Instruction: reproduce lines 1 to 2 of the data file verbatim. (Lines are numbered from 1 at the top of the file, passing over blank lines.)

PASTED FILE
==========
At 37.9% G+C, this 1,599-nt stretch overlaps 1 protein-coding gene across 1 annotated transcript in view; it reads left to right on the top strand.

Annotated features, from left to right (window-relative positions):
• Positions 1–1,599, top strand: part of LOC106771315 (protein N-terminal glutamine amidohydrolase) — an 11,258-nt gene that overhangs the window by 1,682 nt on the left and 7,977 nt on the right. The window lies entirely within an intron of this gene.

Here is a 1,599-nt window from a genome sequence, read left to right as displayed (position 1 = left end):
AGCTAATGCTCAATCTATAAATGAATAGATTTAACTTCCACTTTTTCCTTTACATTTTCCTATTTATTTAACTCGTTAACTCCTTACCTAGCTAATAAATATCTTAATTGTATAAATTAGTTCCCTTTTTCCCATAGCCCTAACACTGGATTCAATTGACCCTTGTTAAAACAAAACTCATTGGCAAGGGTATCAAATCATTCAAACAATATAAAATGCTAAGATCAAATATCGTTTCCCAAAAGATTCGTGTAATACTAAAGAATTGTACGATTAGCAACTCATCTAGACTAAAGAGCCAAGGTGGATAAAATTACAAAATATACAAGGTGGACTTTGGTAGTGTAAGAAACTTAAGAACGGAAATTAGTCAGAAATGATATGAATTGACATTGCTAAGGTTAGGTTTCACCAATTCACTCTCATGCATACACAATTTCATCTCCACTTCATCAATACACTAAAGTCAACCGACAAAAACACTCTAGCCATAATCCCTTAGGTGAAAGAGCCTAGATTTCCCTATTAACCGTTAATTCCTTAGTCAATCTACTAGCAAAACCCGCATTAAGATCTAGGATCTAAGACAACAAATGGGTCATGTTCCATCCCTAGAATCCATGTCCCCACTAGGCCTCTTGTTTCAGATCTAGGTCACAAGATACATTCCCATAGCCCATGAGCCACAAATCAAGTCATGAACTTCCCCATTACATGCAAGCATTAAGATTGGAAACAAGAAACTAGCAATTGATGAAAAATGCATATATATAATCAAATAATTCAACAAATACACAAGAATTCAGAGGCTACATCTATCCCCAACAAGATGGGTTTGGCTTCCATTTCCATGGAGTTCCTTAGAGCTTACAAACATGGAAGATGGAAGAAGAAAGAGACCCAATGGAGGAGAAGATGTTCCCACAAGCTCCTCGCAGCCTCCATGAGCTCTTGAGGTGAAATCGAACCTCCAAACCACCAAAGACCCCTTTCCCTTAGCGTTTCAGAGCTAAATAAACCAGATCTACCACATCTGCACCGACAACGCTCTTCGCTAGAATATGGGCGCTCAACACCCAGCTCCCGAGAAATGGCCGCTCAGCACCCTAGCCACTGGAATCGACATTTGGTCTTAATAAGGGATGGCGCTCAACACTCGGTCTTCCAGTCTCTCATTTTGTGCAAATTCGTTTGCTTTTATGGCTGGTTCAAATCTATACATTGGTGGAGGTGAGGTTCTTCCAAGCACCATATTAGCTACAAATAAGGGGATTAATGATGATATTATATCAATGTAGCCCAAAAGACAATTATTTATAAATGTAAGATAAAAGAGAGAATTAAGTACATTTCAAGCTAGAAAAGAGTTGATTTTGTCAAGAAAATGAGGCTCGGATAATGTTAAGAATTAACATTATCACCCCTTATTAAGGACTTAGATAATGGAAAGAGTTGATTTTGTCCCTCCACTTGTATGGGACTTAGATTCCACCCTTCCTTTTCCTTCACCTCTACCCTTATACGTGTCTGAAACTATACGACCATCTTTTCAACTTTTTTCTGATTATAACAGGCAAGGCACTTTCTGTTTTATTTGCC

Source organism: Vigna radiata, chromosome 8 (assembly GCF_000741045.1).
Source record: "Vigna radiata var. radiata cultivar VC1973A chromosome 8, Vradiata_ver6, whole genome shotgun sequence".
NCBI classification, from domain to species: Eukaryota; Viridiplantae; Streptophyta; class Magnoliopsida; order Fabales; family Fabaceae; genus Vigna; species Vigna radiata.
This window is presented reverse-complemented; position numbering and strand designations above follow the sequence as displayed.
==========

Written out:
At 37.9% G+C, this 1,599-nt stretch overlaps 1 protein-coding gene across 1 annotated transcript in view; it reads left to right on the top strand.

Annotated features, from left to right (window-relative positions):